Was there any part of the process that you’re really excited about people seeing?
SMITH: I hope that people will understand how collaborative a process animation is. Because I don’t know that everyone understands that. With live-action movies, although I don’t work in live action, my understanding of them is very different. Our work depends so much on the collective group, we really work together, and everyone seems to raise it up as it goes down through the departments. The work just gets better and better and deeper and deeper. I’m hoping that the collaboration of animation will show itself and the value of that.
You’ve been at Disney Animation for at least two eras and weathered the in-between time after the Disney Renaissance and before Disney Animation’s big comeback. Where do you think the studio is now?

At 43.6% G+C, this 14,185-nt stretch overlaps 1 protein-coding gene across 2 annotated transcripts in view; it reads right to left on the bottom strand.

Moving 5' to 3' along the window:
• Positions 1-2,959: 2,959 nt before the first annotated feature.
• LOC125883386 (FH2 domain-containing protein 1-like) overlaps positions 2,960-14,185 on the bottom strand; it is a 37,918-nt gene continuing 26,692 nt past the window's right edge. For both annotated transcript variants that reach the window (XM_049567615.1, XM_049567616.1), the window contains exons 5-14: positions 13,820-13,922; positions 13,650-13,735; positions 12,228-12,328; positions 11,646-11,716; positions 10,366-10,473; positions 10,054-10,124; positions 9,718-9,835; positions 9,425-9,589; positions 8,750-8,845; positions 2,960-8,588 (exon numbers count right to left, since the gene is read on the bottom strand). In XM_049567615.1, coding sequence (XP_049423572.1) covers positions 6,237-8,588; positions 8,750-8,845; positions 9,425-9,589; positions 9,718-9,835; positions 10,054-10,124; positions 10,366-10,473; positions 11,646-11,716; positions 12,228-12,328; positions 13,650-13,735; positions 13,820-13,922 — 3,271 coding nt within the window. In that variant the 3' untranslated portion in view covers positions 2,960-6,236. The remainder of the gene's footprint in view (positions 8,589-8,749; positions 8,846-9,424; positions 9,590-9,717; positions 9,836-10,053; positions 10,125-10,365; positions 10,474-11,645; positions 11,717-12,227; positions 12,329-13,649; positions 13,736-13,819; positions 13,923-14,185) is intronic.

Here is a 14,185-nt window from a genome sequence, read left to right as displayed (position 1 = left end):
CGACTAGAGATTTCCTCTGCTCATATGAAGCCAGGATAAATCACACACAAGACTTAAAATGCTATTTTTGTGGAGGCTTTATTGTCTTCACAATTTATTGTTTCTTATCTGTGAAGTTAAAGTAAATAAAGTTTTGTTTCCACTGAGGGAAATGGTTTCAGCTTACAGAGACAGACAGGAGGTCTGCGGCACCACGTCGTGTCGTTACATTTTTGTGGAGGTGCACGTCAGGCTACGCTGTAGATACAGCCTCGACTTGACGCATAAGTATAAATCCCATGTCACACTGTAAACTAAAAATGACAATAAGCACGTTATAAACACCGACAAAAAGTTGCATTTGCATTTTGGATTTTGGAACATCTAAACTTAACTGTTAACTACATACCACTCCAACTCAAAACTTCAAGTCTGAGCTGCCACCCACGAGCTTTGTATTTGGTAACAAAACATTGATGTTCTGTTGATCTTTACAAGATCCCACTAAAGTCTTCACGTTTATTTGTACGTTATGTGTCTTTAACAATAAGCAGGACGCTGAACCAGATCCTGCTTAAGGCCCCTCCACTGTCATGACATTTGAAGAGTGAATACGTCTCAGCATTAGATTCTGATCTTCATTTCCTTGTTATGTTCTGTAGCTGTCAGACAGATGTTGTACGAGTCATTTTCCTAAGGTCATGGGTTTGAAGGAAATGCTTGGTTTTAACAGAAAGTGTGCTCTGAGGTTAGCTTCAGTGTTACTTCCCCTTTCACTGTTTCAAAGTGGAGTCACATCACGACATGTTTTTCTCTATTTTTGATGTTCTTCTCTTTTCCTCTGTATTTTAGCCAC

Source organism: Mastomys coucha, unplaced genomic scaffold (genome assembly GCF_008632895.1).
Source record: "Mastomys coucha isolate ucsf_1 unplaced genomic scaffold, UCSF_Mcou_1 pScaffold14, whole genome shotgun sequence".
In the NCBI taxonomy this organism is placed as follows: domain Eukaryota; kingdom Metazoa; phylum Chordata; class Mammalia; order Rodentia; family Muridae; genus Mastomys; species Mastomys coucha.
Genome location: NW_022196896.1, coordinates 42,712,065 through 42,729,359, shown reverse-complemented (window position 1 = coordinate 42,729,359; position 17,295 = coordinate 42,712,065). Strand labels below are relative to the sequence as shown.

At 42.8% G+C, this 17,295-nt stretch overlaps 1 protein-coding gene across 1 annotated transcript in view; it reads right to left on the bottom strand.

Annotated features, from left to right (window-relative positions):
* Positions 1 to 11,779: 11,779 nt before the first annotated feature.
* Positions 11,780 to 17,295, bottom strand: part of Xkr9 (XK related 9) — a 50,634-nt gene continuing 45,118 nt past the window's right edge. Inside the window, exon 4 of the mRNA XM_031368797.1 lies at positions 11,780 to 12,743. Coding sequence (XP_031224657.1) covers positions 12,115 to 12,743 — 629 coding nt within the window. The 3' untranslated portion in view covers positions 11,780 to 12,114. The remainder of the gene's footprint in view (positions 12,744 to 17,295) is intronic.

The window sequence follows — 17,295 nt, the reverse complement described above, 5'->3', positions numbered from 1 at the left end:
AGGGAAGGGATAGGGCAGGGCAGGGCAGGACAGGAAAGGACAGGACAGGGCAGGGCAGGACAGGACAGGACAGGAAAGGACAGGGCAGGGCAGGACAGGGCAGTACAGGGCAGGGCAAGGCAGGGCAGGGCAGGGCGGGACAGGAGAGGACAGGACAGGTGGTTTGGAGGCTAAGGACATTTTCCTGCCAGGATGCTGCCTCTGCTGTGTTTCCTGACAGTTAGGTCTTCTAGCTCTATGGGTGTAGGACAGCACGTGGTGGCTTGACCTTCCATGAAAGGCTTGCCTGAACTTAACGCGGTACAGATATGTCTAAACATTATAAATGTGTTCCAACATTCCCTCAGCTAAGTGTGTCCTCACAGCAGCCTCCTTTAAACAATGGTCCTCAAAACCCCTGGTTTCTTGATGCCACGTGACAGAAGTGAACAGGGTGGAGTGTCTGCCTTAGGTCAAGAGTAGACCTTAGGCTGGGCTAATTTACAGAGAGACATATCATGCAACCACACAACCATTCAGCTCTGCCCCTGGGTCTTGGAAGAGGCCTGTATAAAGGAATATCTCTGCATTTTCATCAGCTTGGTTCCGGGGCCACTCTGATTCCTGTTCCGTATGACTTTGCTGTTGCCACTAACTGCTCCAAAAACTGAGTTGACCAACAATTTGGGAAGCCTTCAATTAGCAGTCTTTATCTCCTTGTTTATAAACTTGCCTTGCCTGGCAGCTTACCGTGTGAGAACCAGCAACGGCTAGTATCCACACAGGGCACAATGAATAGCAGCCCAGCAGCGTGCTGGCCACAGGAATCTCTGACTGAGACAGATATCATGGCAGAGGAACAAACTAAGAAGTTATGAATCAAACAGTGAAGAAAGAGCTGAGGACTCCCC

SMITH: I think we’re an incredibly strong studio at this point. I’m really proud of the level of artistry that’s coming out of the studio. Because I did live through a few different eras and I remember in 2D, I felt like we were firing on all cylinders right before, right before two days sort of, you know, at least 2D went to the back burner a little bit. So it’s really nice to see the studio, over the last few films or just seem to be getting progressively stronger. And I think Jen’s great. I love working with Jen. She’s very open and honest and she’s very much goes by the old directive of a filmmaker driven studio. I also am happy about the diversity in stories that, that we’re telling. We do have Frozen, but we also have Big Hero 6, you know? There’s a lot of things, coming up on the slate that I’m really excited about. I’m really happy about it if it wasn’t for all this COVID stuff, I’d even more jazzed.